At the same time, China’s legal approach to sexual harassment in the workplace is being overhauled. Until now, the women’s protection law has only stipulated that victims of harassment have the right to complain to their employers. Going forward, employers must abide by certain affirmative obligations, including the establishment of internal policies that prohibit sexual harassment and of procedures that provide for timely handling of complaints. Failures to take these steps could lead to personal legal liability on the part of supervisors and other responsible staff.
According to Chinese media, the draft changes to the women’s protection law were the subject of more than 700,000 submissions during the public comments period. While views on the new legislation are surely not unanimous, it is reasonable to assume that there is considerable support for the changes. This in turn suggests that the Chinese authorities will be directed to meaningfully enforce the law’s new provisions.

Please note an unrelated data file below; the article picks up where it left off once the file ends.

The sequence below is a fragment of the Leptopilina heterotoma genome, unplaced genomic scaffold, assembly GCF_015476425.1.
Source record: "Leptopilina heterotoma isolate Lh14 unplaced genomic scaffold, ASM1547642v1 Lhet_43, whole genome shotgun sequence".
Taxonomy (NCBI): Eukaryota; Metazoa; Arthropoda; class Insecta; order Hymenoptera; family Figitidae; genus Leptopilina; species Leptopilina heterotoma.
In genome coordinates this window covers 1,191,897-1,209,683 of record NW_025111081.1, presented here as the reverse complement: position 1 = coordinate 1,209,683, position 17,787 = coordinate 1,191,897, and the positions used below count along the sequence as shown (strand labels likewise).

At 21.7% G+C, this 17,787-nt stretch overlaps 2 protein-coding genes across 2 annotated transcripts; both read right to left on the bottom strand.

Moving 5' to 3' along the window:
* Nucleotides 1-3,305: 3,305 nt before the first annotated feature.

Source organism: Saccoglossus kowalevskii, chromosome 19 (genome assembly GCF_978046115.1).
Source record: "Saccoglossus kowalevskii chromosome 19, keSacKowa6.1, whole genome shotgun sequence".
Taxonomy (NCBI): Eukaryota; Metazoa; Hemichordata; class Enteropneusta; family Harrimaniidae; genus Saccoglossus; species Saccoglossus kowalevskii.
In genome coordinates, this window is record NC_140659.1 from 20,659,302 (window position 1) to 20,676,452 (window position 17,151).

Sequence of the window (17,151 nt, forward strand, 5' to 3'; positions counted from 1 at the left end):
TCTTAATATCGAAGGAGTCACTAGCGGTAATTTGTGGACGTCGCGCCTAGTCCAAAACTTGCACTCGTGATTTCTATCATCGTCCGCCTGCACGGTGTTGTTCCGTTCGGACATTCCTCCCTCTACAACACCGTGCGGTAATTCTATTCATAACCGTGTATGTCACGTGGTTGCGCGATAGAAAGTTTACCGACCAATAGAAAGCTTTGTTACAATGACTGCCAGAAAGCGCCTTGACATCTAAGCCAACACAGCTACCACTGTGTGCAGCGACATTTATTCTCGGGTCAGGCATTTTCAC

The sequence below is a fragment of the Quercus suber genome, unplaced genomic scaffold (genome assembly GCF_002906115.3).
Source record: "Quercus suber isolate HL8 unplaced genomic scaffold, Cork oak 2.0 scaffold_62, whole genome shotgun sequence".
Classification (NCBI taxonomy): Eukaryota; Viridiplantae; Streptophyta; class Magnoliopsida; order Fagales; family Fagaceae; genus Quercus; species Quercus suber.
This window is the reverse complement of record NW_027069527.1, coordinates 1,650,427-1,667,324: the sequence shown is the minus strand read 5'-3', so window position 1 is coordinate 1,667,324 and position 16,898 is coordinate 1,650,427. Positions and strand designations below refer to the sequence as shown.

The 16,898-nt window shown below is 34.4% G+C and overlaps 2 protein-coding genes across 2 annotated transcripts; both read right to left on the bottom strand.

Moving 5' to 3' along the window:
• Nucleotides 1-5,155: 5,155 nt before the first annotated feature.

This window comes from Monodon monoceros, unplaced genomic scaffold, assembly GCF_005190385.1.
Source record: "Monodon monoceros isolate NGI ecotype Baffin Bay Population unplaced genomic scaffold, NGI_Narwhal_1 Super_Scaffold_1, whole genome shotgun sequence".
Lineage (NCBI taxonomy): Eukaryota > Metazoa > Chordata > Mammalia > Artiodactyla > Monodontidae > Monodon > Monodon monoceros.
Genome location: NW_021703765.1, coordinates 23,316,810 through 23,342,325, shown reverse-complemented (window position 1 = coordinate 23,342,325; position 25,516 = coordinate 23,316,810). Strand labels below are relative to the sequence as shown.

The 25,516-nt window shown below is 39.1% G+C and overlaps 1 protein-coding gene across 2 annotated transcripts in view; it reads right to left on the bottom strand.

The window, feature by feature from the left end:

With this in mind, businesses operating in China must review their policies and practices to ensure adherence to the new legislation. Specific attention should be paid to hiring activities, particularly to these extent that these are subcontracted to recruiting agencies and similar entities. In addition, businesses should take steps to ensure that sexual harassment reporting mechanisms are effective given the specific circumstances of their workplaces.